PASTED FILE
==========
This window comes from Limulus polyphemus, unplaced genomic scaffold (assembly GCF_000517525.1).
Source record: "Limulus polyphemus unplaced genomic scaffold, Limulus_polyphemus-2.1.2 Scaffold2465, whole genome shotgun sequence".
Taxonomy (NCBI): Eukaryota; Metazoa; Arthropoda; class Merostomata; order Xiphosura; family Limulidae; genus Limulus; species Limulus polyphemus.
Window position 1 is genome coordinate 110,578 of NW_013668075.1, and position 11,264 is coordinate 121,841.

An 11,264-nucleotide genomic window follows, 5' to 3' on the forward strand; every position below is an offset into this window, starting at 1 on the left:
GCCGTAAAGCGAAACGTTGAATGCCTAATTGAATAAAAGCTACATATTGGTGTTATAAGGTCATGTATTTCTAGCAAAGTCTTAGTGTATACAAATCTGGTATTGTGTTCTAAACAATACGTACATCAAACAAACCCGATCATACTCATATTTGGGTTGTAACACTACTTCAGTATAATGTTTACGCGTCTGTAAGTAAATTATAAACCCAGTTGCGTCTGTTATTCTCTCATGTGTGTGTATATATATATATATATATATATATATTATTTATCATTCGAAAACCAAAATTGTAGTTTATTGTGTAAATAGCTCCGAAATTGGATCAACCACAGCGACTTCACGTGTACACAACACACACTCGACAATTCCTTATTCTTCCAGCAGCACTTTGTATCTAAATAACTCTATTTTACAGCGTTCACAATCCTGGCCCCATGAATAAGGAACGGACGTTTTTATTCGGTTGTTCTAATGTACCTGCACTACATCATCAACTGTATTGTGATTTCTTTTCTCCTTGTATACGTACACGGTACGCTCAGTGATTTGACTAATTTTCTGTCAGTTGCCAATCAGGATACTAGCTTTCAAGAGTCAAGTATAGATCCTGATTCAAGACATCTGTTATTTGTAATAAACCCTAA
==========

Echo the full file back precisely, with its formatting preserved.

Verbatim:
This window comes from Limulus polyphemus, unplaced genomic scaffold (assembly GCF_000517525.1).
Source record: "Limulus polyphemus unplaced genomic scaffold, Limulus_polyphemus-2.1.2 Scaffold2465, whole genome shotgun sequence".
Taxonomy (NCBI): Eukaryota; Metazoa; Arthropoda; class Merostomata; order Xiphosura; family Limulidae; genus Limulus; species Limulus polyphemus.
Window position 1 is genome coordinate 110,578 of NW_013668075.1, and position 11,264 is coordinate 121,841.

An 11,264-nucleotide genomic window follows, 5' to 3' on the forward strand; every position below is an offset into this window, starting at 1 on the left:
GCCGTAAAGCGAAACGTTGAATGCCTAATTGAATAAAAGCTACATATTGGTGTTATAAGGTCATGTATTTCTAGCAAAGTCTTAGTGTATACAAATCTGGTATTGTGTTCTAAACAATACGTACATCAAACAAACCCGATCATACTCATATTTGGGTTGTAACACTACTTCAGTATAATGTTTACGCGTCTGTAAGTAAATTATAAACCCAGTTGCGTCTGTTATTCTCTCATGTGTGTGTATATATATATATATATATATATATATTATTTATCATTCGAAAACCAAAATTGTAGTTTATTGTGTAAATAGCTCCGAAATTGGATCAACCACAGCGACTTCACGTGTACACAACACACACTCGACAATTCCTTATTCTTCCAGCAGCACTTTGTATCTAAATAACTCTATTTTACAGCGTTCACAATCCTGGCCCCATGAATAAGGAACGGACGTTTTTATTCGGTTGTTCTAATGTACCTGCACTACATCATCAACTGTATTGTGATTTCTTTTCTCCTTGTATACGTACACGGTACGCTCAGTGATTTGACTAATTTTCTGTCAGTTGCCAATCAGGATACTAGCTTTCAAGAGTCAAGTATAGATCCTGATTCAAGACATCTGTTATTTGTAATAAACCCTAA